History of Bismarck
Bismarck was the first of two Bismarck-class battleships built for Nazi Germany's Kriegsmarine. Named after Chancellor Otto von Bismarck, the ship was laid down at the Blohm & Voss shipyard in Hamburg in July 1936 and launched in February 1939. Work was completed in August 1940, when she was commissioned into the German fleet. Bismarck and her sister ship Tirpitz were the largest battleships ever built by Germany, and two of the largest built by any European power.
In the course of the warship's eight-month career, Bismarck conducted only one offensive operation that lasted 8 days in May 1941, codenamed Rheinübung. The ship, along with the heavy cruiser Prinz Eugen, was to break into the Atlantic Ocean and raid Allied shipping from North America to Great Britain. The two ships were detected several times off Scandinavia, and British naval units were deployed to block their route. At the Battle of the Denmark Strait, the battlecruiser HMS Hood initially engaged Prinz Eugen, probably by mistake, while HMS Prince of Wales engaged Bismarck. In the ensuing battle Hood was destroyed by the combined fire of Bismarck and Prinz Eugen, which then damaged Prince of Wales and forced her retreat. Bismarck suffered sufficient damage from three hits by Prince of Wales to force an end to the raiding mission.
The destruction of Hood spurred a relentless pursuit by the Royal Navy involving dozens of warships. Two days later, heading for occupied France to effect repairs, Bismarck was attacked by fifteen Fairey Swordfish torpedo bombers from the aircraft carrier HMS Ark Royal; one scored a hit that rendered the battleship's steering gear inoperable. In her final battle the following morning, the already-crippled Bismarck was engaged by two British battleships and two heavy cruisers, and sustained incapacitating damage and heavy loss of life. The ship was scuttled to prevent her being boarded by the British, and to allow the ship to be abandoned so as to limit further casualties. Most experts agree that the battle damage would have caused her to sink eventually.
The wreck was located in June 1989 by Robert Ballard, and has since been further surveyed by several other expeditions.
The Battle of the Denmark Straight
At 05:45 on 24 May, German lookouts spotted smoke on the horizon; this turned out to be from Hood and Prince of Wales, under the command of Vice Admiral Lancelot Holland. Lütjens ordered his ships' crews to battle stations. By 05:52, the range had fallen to 26,000 m (28,000 yd) and Hood opened fire, followed by Prince of Wales a minute later. Hood engaged Prinz Eugen, which the British thought to be Bismarck, while Prince of Wales fired on Bismarck. Adalbert Schneider, the first gunnery officer aboard Bismarck, twice requested permission to return fire, but Lütjens hesitated. Lindemann intervened, muttering "I will not let my ship be shot out from under my ass." He demanded permission to fire from Lütjens, who relented and at 05:55 ordered his ships to engage the British.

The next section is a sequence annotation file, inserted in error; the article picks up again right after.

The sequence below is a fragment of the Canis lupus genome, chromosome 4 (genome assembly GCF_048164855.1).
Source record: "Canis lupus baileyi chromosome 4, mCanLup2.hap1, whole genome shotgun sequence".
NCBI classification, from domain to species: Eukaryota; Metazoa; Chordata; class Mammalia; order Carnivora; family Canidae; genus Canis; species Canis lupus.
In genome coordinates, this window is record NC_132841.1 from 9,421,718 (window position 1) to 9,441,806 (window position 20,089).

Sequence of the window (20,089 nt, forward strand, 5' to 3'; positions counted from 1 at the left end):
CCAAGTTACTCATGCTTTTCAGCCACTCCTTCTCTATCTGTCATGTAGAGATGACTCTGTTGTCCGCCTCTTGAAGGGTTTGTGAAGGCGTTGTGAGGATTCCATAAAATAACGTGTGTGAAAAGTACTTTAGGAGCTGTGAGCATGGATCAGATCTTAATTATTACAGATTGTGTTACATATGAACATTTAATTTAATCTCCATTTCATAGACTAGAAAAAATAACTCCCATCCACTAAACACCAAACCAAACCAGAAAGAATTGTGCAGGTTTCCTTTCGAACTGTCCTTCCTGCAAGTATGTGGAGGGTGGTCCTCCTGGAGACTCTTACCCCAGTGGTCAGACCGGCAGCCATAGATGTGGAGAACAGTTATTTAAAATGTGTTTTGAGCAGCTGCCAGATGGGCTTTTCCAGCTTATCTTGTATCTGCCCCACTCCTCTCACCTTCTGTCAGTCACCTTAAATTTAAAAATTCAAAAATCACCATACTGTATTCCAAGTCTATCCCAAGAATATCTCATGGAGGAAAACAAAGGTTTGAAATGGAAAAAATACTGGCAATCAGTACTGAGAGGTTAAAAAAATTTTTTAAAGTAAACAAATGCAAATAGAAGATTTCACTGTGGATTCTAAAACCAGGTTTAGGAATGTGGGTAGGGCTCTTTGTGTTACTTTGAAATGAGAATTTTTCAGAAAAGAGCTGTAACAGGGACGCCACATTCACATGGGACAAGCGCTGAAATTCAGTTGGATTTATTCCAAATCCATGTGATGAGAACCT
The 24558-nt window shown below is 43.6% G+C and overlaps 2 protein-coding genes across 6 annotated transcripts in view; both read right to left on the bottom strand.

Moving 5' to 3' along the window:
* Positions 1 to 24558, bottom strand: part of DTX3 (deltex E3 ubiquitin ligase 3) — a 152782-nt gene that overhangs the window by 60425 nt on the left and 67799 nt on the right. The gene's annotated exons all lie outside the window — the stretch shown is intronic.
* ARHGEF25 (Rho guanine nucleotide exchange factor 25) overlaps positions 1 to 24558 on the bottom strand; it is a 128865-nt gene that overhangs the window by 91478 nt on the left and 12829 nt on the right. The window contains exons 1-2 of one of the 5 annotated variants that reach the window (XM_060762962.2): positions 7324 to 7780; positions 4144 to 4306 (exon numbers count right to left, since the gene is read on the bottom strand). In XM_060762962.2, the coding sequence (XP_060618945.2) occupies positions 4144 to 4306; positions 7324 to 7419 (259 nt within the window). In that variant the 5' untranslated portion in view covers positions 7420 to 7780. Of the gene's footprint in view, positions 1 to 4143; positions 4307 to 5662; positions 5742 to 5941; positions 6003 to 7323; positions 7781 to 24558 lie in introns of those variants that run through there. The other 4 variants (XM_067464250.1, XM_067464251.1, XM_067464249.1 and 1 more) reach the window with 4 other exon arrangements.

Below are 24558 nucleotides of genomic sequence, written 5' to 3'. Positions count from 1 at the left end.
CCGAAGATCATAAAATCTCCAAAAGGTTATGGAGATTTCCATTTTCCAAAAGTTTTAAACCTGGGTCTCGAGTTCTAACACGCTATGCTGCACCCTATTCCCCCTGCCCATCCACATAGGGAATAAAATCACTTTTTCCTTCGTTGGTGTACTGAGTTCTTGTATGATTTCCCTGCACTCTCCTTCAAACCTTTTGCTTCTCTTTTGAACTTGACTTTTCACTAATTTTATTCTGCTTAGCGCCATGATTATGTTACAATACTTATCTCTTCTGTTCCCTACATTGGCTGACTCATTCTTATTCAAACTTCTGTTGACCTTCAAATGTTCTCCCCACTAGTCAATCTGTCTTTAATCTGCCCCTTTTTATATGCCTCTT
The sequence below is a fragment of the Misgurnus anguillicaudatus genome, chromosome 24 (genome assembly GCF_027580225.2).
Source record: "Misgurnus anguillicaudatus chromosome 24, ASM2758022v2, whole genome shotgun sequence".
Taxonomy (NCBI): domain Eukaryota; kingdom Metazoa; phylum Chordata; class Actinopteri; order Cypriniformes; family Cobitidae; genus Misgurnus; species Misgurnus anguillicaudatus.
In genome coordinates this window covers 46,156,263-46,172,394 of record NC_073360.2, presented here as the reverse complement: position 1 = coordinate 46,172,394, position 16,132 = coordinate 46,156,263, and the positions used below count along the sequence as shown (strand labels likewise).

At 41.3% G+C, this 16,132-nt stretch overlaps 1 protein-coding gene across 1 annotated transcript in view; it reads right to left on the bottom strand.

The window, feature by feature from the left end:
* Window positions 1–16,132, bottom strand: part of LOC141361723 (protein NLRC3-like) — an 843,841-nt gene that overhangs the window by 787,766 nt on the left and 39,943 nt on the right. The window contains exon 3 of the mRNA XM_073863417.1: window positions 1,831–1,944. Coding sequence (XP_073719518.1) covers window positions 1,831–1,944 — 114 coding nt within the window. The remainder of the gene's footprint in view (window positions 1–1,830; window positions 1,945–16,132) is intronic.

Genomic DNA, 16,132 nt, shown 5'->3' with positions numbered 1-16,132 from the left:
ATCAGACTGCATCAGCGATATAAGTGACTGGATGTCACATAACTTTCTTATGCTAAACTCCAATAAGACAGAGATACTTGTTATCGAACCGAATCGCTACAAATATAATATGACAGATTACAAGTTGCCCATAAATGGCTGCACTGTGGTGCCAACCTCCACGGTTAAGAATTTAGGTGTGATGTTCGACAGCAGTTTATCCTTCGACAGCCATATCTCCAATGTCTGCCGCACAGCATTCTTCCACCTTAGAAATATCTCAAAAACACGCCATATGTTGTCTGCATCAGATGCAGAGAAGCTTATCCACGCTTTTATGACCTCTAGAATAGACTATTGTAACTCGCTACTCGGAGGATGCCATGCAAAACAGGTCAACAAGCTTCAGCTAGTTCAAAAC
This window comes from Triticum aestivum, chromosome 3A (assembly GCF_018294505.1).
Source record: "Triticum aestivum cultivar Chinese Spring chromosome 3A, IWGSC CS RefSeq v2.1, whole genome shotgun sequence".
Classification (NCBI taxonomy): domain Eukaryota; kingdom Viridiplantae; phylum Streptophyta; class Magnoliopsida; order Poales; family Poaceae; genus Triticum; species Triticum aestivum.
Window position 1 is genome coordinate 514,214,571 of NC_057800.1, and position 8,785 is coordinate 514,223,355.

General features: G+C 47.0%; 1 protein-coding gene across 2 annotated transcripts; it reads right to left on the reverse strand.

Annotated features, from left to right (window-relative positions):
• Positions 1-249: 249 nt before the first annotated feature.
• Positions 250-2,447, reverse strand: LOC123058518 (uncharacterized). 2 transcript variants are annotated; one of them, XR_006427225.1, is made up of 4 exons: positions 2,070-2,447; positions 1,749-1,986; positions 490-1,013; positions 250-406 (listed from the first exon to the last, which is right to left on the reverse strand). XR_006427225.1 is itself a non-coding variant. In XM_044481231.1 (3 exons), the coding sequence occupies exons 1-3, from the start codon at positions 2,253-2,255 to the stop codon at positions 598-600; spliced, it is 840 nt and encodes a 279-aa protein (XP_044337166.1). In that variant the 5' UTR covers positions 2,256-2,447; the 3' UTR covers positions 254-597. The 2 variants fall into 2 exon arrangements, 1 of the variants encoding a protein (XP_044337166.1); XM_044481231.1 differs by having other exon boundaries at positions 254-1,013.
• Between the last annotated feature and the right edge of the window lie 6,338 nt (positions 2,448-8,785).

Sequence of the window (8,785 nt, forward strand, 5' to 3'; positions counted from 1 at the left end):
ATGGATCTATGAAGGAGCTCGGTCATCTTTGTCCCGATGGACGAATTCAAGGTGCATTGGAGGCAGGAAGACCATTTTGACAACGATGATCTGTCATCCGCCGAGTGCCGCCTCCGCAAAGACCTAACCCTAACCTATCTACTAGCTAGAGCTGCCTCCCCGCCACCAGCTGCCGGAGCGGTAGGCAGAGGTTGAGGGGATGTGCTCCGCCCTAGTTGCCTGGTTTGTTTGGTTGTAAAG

The British ships approached the German ships head on, which permitted them to use only their forward guns; Bismarck and Prinz Eugen could fire full broadsides. Several minutes after opening fire, Holland ordered a 20° turn to port, which would allow his ships to engage with their rear gun turrets. Both German ships concentrated their fire on Hood. About a minute after opening fire, Prinz Eugen scored a hit with a high-explosive 20.3 cm (8.0 in) shell; the explosion detonated unrotated projectile ammunition and started a large fire, which was quickly extinguished. After firing three four-gun salvoes, Schneider had found the range to Hood; he immediately ordered rapid-fire salvoes from Bismarck's eight 38 cm guns. He also ordered the ship's 15 cm secondary guns to engage Prince of Wales. Holland then ordered a second 20° turn to port, to bring his ships on a parallel course with Bismarck and Prinz Eugen. Lütjens ordered Prinz Eugen to shift fire and target Prince of Wales, to keep both of his opponents under fire. Within a few minutes, Prinz Eugen scored a pair of hits on the battleship that started a small fire.